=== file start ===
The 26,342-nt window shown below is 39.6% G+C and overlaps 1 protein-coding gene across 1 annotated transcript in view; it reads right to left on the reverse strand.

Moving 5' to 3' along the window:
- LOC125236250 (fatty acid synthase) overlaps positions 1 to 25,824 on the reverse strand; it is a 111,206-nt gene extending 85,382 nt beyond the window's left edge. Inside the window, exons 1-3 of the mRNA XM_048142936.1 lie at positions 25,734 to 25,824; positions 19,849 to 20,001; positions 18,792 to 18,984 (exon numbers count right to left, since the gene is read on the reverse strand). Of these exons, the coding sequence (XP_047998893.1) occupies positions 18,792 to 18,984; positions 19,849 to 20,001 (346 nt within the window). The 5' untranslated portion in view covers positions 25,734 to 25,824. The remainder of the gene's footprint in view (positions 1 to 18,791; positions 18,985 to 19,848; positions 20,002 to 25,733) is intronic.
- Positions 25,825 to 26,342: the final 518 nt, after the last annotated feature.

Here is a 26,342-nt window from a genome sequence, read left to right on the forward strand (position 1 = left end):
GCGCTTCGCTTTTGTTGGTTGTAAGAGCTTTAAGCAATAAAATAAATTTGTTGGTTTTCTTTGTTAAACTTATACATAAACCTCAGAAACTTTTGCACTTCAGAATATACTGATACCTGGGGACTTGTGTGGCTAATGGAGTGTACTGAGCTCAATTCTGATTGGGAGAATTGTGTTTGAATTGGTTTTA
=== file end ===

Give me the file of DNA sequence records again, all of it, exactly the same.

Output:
The 26,342-nt window shown below is 39.6% G+C and overlaps 1 protein-coding gene across 1 annotated transcript in view; it reads right to left on the reverse strand.

Moving 5' to 3' along the window:
- LOC125236250 (fatty acid synthase) overlaps positions 1 to 25,824 on the reverse strand; it is a 111,206-nt gene extending 85,382 nt beyond the window's left edge. Inside the window, exons 1-3 of the mRNA XM_048142936.1 lie at positions 25,734 to 25,824; positions 19,849 to 20,001; positions 18,792 to 18,984 (exon numbers count right to left, since the gene is read on the reverse strand). Of these exons, the coding sequence (XP_047998893.1) occupies positions 18,792 to 18,984; positions 19,849 to 20,001 (346 nt within the window). The 5' untranslated portion in view covers positions 25,734 to 25,824. The remainder of the gene's footprint in view (positions 1 to 18,791; positions 18,985 to 19,848; positions 20,002 to 25,733) is intronic.
- Positions 25,825 to 26,342: the final 518 nt, after the last annotated feature.

Here is a 26,342-nt window from a genome sequence, read left to right on the forward strand (position 1 = left end):
GCGCTTCGCTTTTGTTGGTTGTAAGAGCTTTAAGCAATAAAATAAATTTGTTGGTTTTCTTTGTTAAACTTATACATAAACCTCAGAAACTTTTGCACTTCAGAATATACTGATACCTGGGGACTTGTGTGGCTAATGGAGTGTACTGAGCTCAATTCTGATTGGGAGAATTGTGTTTGAATTGGTTTTA